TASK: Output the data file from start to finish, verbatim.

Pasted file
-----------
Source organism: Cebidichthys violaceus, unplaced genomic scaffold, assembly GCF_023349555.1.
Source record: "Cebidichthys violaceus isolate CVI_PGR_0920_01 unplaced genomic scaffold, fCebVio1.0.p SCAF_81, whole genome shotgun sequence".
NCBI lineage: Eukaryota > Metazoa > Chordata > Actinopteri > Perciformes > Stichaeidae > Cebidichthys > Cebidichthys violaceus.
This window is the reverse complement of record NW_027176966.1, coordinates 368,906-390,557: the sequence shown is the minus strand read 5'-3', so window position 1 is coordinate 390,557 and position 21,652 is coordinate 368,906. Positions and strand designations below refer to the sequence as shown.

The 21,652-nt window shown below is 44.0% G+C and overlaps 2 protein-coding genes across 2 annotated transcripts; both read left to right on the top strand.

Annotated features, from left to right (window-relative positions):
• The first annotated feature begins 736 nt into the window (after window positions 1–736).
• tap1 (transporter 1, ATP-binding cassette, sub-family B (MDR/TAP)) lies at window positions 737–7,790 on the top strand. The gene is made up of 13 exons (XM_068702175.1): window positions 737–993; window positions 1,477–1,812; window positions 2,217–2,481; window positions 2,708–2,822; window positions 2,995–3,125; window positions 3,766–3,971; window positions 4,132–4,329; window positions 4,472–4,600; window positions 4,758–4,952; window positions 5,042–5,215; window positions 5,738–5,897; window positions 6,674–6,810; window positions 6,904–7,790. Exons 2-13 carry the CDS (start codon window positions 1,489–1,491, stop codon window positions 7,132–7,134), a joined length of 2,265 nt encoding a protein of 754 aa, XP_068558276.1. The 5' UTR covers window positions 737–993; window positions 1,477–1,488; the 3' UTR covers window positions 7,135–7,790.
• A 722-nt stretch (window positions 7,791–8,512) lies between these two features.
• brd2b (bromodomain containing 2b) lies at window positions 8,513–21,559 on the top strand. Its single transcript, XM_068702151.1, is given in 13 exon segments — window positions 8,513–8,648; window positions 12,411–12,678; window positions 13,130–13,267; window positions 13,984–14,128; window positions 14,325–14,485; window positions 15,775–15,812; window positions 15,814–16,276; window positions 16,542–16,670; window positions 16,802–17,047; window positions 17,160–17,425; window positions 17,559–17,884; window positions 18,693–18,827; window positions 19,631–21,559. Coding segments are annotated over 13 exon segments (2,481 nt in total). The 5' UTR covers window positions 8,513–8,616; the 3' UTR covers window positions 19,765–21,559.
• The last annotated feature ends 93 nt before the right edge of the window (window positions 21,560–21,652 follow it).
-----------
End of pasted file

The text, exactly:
Source organism: Cebidichthys violaceus, unplaced genomic scaffold, assembly GCF_023349555.1.
Source record: "Cebidichthys violaceus isolate CVI_PGR_0920_01 unplaced genomic scaffold, fCebVio1.0.p SCAF_81, whole genome shotgun sequence".
NCBI lineage: Eukaryota > Metazoa > Chordata > Actinopteri > Perciformes > Stichaeidae > Cebidichthys > Cebidichthys violaceus.
This window is the reverse complement of record NW_027176966.1, coordinates 368,906-390,557: the sequence shown is the minus strand read 5'-3', so window position 1 is coordinate 390,557 and position 21,652 is coordinate 368,906. Positions and strand designations below refer to the sequence as shown.

The 21,652-nt window shown below is 44.0% G+C and overlaps 2 protein-coding genes across 2 annotated transcripts; both read left to right on the top strand.

Annotated features, from left to right (window-relative positions):
• The first annotated feature begins 736 nt into the window (after window positions 1–736).
• tap1 (transporter 1, ATP-binding cassette, sub-family B (MDR/TAP)) lies at window positions 737–7,790 on the top strand. The gene is made up of 13 exons (XM_068702175.1): window positions 737–993; window positions 1,477–1,812; window positions 2,217–2,481; window positions 2,708–2,822; window positions 2,995–3,125; window positions 3,766–3,971; window positions 4,132–4,329; window positions 4,472–4,600; window positions 4,758–4,952; window positions 5,042–5,215; window positions 5,738–5,897; window positions 6,674–6,810; window positions 6,904–7,790. Exons 2-13 carry the CDS (start codon window positions 1,489–1,491, stop codon window positions 7,132–7,134), a joined length of 2,265 nt encoding a protein of 754 aa, XP_068558276.1. The 5' UTR covers window positions 737–993; window positions 1,477–1,488; the 3' UTR covers window positions 7,135–7,790.
• A 722-nt stretch (window positions 7,791–8,512) lies between these two features.
• brd2b (bromodomain containing 2b) lies at window positions 8,513–21,559 on the top strand. Its single transcript, XM_068702151.1, is given in 13 exon segments — window positions 8,513–8,648; window positions 12,411–12,678; window positions 13,130–13,267; window positions 13,984–14,128; window positions 14,325–14,485; window positions 15,775–15,812; window positions 15,814–16,276; window positions 16,542–16,670; window positions 16,802–17,047; window positions 17,160–17,425; window positions 17,559–17,884; window positions 18,693–18,827; window positions 19,631–21,559. Coding segments are annotated over 13 exon segments (2,481 nt in total). The 5' UTR covers window positions 8,513–8,616; the 3' UTR covers window positions 19,765–21,559.
• The last annotated feature ends 93 nt before the right edge of the window (window positions 21,560–21,652 follow it).